More than 25 years ago, legal fees were based not only on the time spent, but also the nature of the service, the result achieved and the amount at stake. Charging an appropriate legal fee was a matter of professional judgment.
That changed in the mid-1960s when clients began demanding detailed billing statements and lawyers used time records as a management tool to seek greater efficiencies. Today, most lawyers are paid by the hour – almost as an hourly laborer. When lawyers are paid by the number of hours worked, self-interest can and often does affect a lawyer’s judgment as to how much work to do for the client.
And, when investment in technology is required to maintain competency, the cost of operation increases. Yet, the increased technology creates greater efficiency, meaning that the time required (hours worked) to produce the same work product is reduced. This means that the revenue for the lawyer is reduced, unless he/she can get new and additional work assignments, or charge a higher fee per hour.
The ultimate result is that lawyers cannot take advantage of the efficiencies they achieve with a greater cost investment – UNLESS they go to an alternative method of billing.
Recently I had the pleasure of interviewing several General Counsel and Outside Counsel involved in promoting greater use of alternative fees. There are many different forms this movement is taking, but one common element amongst all those talking about and using the new (or not so new) modality of billing is the essential element of frequent and open communication between the lawyer and the client. But then, good communication is required no matter what billing process is used … Perhaps the lawyer just must put more effort into the process.
For more on this subject, hear the comments of General Counsel and Outside Counsel on Law Practice Management Review: The Audio Magazine for Busy Attorneys.
Clarify your fee sharing agreement, preferably in writing.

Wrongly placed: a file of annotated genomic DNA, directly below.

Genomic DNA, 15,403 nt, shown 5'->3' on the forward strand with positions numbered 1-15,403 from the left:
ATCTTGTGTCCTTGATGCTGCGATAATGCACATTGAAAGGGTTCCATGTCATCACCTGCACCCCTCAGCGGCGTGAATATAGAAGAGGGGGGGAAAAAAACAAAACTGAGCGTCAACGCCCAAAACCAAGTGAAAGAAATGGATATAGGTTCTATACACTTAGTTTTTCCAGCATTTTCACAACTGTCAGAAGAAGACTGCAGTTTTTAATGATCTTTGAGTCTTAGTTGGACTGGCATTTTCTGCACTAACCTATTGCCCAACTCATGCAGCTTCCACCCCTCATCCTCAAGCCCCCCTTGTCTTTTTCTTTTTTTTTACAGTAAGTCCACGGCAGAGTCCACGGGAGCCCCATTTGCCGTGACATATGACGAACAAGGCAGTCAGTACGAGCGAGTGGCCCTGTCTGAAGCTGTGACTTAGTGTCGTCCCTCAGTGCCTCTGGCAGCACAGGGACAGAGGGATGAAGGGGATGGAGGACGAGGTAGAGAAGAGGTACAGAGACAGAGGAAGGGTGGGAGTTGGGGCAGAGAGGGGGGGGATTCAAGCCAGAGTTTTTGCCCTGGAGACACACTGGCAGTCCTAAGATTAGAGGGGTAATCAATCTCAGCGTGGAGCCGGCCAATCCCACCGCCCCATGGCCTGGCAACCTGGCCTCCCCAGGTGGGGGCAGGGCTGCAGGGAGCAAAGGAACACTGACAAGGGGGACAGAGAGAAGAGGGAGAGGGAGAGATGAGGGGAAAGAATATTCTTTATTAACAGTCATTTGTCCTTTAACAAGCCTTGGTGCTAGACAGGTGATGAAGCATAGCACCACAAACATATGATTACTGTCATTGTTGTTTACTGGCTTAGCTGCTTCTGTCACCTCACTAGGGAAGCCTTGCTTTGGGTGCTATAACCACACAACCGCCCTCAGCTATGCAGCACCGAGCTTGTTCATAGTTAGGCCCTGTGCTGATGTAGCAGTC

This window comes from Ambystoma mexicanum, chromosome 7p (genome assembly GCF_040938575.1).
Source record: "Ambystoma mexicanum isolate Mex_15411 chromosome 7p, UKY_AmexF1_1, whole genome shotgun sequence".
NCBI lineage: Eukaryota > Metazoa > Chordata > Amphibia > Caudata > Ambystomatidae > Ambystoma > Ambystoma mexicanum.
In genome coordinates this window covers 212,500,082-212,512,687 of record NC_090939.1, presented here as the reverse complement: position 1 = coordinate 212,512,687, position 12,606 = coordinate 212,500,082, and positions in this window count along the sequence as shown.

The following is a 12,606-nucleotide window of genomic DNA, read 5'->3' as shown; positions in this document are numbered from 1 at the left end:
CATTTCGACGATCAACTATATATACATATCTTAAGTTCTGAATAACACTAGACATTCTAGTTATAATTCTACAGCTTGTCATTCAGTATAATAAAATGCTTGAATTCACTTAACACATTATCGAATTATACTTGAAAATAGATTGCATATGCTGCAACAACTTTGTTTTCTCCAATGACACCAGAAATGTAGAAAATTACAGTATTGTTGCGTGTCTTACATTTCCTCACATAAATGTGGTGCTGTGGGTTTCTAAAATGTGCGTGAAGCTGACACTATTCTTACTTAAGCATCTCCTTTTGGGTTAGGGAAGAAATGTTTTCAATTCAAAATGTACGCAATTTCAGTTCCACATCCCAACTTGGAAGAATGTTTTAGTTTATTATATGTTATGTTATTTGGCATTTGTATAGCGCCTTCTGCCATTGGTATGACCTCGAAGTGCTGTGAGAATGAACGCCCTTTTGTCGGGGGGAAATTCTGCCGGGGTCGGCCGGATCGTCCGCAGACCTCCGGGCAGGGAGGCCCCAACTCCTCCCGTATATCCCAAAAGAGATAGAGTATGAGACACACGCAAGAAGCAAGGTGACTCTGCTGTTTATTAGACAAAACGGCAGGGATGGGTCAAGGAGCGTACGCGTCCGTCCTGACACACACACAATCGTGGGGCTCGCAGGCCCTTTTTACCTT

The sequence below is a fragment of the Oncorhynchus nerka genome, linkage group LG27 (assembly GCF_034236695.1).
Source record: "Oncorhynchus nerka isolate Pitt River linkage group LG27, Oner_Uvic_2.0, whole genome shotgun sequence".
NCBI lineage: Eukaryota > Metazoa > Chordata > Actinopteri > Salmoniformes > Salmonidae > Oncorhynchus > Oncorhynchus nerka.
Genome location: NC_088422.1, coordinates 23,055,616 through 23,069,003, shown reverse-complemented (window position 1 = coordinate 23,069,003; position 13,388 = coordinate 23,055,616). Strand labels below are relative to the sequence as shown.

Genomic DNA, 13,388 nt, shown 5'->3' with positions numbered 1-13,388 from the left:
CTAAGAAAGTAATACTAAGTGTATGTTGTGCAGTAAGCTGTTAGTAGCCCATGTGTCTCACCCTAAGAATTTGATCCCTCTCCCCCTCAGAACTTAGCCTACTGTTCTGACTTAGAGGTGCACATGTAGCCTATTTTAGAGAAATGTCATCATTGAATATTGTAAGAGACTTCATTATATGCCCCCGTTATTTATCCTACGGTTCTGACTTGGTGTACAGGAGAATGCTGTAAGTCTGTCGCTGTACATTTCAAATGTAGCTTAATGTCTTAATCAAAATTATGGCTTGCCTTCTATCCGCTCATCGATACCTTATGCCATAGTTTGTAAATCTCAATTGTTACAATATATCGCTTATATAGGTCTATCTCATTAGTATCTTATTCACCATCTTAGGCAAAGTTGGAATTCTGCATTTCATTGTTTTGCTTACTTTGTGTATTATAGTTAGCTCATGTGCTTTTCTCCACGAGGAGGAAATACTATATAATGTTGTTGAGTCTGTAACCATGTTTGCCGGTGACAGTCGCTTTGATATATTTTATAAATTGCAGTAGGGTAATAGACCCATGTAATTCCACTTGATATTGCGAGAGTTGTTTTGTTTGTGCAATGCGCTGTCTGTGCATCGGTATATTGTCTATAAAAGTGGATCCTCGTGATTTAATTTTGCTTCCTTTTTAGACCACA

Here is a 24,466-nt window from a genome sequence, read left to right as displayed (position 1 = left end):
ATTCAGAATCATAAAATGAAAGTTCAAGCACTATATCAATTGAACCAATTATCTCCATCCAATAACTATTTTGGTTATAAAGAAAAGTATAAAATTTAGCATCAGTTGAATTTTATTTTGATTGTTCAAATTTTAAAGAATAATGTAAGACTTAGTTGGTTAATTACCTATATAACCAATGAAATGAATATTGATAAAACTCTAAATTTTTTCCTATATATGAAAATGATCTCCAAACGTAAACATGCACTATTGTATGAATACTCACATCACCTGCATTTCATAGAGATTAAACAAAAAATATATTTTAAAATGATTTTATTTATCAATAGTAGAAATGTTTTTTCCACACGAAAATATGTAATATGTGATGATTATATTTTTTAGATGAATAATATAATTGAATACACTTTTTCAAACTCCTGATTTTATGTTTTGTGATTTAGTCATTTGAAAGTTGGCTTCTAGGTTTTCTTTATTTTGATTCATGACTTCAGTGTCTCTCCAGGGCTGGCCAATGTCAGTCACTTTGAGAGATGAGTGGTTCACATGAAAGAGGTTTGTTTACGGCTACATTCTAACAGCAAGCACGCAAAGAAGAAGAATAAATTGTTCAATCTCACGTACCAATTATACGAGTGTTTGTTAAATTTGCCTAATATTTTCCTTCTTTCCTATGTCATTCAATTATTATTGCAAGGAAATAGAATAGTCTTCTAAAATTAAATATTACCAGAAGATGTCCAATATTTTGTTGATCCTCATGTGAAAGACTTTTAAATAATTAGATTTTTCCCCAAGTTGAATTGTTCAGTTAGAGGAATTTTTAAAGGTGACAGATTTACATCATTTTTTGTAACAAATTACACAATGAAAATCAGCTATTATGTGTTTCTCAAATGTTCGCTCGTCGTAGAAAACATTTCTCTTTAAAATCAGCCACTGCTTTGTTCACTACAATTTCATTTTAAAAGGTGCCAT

In California, the State Supreme Court decided a case on whether a referral fee could be collected where the client did not know or agree to a fee split.
In this case, counsel for the plaintiff-attorney (seeking enforcement of an oral agreement for referral fee) argued that quantum meruit should be the minimum award even if the referral fee could not be enforced under the Rules of Professional Conduct. Otherwise, the reneging defendant-attorney is unjustly enriched. (Of course, the attorney also argued that the client was aware of the arrangement but just didn’t sign an agreement approving the arrangement.)
The California Supreme Court said there would be an unjust enrichment in either situation, but used the quantum meruit theory to award the referring attorney at least a minimum fee. Thus, both attorneys were punished to a degree, or, said in another way, there was no unjust enrichment on just one side of the issue.
In Michigan, an inactive attorney cannot enforce a referral agreement relating to a personal injury contingent fee matter.
Moral: Be crystal clear on what you’re doing with colleagues. Lawyers are no better than others — when there’s money involved, even lawyers can have selective memories!
It’s that time of year again. And, again, I say don’t wait for April 2005 to make your tax plans. Now is the time to visit your accountant and tax preparer. Here is one strategy you may want to use to keep your tax bite in 2005 to a minimum: Accelerate or defer income… (more…)
Check 21, the nickname for a law that, as of October 28, 2004, impacts every bank in the country. As of this date, every bank will be required to accept